Günter Grass’s perspective on Europe, or at least Germany, is more urgent. As a public intellectual he has never shied away from denouncing German hegemony, the colonialist attitude of the postwar state, the danger of its reverting to belligerence. (He has of course been faced with his own moral ambiguity as a witness, when he was compelled to disclose in 2006 that he had been a member of the Waffen-SS.)

In From Germany to Germany, his diary of the year after the Wall’s fall, to be published in English next spring, he returns to his nation’s defects. Like Eco, he is a writer deeply engaged with the world beyond literature, and intent on inserting himself in the tumult of events. Speaking out on a series of journeys into the GDR, he attempted to alert his audience to the risks of reunification, and in his “Writing after Auschwitz” speech at Frankfurt he sought “to make the so-called right to German unity, in the sense of a reunified statehood, founder on the rock of Auschwitz.”

His attempt failed, and it seems odd that he waited until 2009 to publish his diary in Germany. Its concerns look like ancient history; any other course but unification of the two Germanys now looks unthinkable. Grass, however, appears oblivious to any misjudgment, as the former East German writer Monika Maron noted in the Süddeutsche Zeitung in February 2009:

“Now, 20 years after the fall of the Wall, he reveals [his diary]: not in order to admit how many things he misjudged, not to celebrate the fact that the catastrophe he predicted never happened, but to prove that his warnings and his ominous predictions were right, then, later on and still today...”

Maron reserves her greatest scorn for Grass’s patronising of the population of the GDR, and in the diary he displays a remarkable self-centredness. Far from the shaggy, Rabelaisian author we are familiar with, he is a fastidious figure, as fussy when shopping as when considering Germany’s destiny. The diary opens and closes in his winter home near Lagos in Portugal, where his chief pleasure is tending to his cacti. By contrast, the GDR’s greyness dismays him. He writes of a train journey to Dresden: “Alone in the first-class compartment. The dirty windows, the godforsaken grey countryside, its scrap-value industrial plants and cowering villages, overlooked by time. Sudden snowfall. Seized by a wish to be among my Portuguese cacti, which are closer to me than this cold strangeness [my translation].”

Disparate as they are, Eco’s and Grass’s books share a curiously clear view. Both possess a comfortable certainty, one that emerges from a post-second world war, liberal, prosperous perspective. Yet it is a certainty whose verdicts, with the EU’s easterly expansion and the eurozone caught with its pants down, have started to look less convincing. This is partly because in the tumbling masonry of the Wall in 1989 a different Europe was already being incubated; but nobody noticed how different. We were too busy celebrating. We lost our perspective.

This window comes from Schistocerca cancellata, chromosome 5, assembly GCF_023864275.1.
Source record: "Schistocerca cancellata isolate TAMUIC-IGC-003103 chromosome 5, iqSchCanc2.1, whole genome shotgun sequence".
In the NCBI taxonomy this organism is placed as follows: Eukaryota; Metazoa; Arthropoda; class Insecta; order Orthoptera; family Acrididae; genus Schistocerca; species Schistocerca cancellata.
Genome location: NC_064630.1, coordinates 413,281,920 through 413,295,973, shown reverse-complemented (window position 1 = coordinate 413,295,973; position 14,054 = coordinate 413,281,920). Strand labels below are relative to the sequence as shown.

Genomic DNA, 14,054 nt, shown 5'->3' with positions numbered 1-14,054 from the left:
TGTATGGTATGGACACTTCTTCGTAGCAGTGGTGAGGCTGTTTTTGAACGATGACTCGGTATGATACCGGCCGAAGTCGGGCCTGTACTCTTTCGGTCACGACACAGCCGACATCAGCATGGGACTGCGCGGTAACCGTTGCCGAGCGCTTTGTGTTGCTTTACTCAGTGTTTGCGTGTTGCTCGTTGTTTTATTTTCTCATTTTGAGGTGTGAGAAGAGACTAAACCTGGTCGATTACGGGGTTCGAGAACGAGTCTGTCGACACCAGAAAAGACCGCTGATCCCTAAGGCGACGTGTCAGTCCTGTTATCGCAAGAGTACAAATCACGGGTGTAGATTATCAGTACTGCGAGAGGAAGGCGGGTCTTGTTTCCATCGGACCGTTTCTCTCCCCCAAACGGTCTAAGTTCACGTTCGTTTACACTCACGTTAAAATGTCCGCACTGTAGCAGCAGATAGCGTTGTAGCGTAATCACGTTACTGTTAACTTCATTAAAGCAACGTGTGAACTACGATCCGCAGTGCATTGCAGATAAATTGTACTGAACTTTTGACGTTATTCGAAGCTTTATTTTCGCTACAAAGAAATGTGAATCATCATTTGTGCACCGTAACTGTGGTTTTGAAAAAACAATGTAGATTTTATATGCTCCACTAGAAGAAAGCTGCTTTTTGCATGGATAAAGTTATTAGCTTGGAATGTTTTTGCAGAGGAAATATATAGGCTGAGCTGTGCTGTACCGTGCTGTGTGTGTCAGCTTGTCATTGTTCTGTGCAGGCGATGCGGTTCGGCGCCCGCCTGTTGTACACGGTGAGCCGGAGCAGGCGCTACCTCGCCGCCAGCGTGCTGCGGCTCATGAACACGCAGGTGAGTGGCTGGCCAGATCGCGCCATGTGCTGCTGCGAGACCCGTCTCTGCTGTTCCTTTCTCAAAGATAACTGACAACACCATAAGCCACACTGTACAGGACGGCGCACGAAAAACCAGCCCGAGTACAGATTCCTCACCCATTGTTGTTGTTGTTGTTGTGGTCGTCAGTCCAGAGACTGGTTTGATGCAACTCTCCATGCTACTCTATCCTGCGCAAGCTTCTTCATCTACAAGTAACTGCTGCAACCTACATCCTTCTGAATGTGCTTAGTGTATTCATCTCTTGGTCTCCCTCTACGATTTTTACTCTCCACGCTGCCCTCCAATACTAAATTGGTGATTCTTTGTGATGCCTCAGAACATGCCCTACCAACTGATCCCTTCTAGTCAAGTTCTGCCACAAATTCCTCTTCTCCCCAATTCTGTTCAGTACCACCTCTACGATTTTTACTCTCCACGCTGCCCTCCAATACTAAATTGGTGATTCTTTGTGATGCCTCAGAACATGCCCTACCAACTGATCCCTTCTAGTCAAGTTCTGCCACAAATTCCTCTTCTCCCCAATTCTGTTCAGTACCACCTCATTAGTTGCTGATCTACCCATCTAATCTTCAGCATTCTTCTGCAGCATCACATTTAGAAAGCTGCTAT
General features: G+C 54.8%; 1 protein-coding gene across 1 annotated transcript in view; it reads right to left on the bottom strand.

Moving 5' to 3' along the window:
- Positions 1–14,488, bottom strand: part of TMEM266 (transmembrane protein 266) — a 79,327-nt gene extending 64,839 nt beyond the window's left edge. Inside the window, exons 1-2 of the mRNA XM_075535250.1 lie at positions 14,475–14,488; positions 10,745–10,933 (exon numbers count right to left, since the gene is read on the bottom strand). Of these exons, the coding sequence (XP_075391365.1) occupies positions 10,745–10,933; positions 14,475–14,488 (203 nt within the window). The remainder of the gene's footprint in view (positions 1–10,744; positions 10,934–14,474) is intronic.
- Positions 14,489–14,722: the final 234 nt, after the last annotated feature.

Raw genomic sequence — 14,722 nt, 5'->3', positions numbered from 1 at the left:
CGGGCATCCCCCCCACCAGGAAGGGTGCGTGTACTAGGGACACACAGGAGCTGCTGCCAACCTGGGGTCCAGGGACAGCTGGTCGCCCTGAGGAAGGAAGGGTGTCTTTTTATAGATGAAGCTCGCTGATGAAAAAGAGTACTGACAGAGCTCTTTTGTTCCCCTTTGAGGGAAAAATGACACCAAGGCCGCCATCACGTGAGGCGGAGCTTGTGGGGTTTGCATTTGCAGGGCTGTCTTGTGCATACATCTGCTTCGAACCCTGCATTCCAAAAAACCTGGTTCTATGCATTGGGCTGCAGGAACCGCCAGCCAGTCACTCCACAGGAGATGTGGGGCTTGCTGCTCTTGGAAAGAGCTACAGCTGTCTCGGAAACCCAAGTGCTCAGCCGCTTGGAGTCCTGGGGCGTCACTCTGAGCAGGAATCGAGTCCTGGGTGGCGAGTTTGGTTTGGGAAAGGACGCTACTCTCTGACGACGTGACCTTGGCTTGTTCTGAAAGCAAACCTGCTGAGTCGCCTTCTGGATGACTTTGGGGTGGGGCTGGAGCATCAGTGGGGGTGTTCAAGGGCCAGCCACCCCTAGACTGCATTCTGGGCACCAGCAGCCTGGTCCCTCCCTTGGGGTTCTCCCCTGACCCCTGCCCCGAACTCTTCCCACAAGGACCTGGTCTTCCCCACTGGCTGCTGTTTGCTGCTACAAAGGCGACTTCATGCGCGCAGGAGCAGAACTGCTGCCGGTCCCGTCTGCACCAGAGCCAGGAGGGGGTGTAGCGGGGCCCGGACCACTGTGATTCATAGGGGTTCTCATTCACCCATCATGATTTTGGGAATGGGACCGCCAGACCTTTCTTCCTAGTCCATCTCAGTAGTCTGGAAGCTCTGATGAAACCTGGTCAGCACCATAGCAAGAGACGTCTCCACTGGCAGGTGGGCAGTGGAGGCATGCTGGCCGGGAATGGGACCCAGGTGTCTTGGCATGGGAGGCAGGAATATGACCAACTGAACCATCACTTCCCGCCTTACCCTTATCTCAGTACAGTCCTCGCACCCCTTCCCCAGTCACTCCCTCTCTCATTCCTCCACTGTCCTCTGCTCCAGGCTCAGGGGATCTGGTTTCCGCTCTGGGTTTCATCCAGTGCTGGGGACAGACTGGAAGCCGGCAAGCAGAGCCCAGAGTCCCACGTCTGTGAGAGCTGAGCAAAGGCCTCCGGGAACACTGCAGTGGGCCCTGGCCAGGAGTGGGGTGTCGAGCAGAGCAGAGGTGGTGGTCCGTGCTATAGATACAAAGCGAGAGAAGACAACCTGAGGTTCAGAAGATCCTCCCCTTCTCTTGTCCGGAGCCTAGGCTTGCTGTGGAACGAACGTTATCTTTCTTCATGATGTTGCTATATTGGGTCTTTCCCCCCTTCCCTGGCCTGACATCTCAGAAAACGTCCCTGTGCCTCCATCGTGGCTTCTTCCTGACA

The period that produced this fixed and confident outlook is past, and the literary importance of Eco and Grass and their generation is fading. A new perspective is perceptible. Central and eastern in origin, existential—in the sense of being speculatively engaged with the human condition—rather than national-regional, it is sharply delineated in two new books that both originate from Europe’s old centre.

The briefest introduction: in 1997 A Book of Memories by Hungarian novelist Péter Nádas was published in English. It had become something of a fictional landmark, for the personal intensity of its reconstruction of life under socialism. This month, Nádas’s new novel, Parallel Stories, broadens its gaze (across 1,152 pages) from Germany and Hungary in the 1930s to the Berlin of 1989. It has a plot—turning around a murder, and the lives of a politically compromised family—but the plot remains subservient to Nádas’s creation of a boundless tapestry of characters, each acting physically on the others. The novel captures our experience of the present: events unfold without any certainty of where they will lead, while fleeting, non-verbal interactions are crucially important.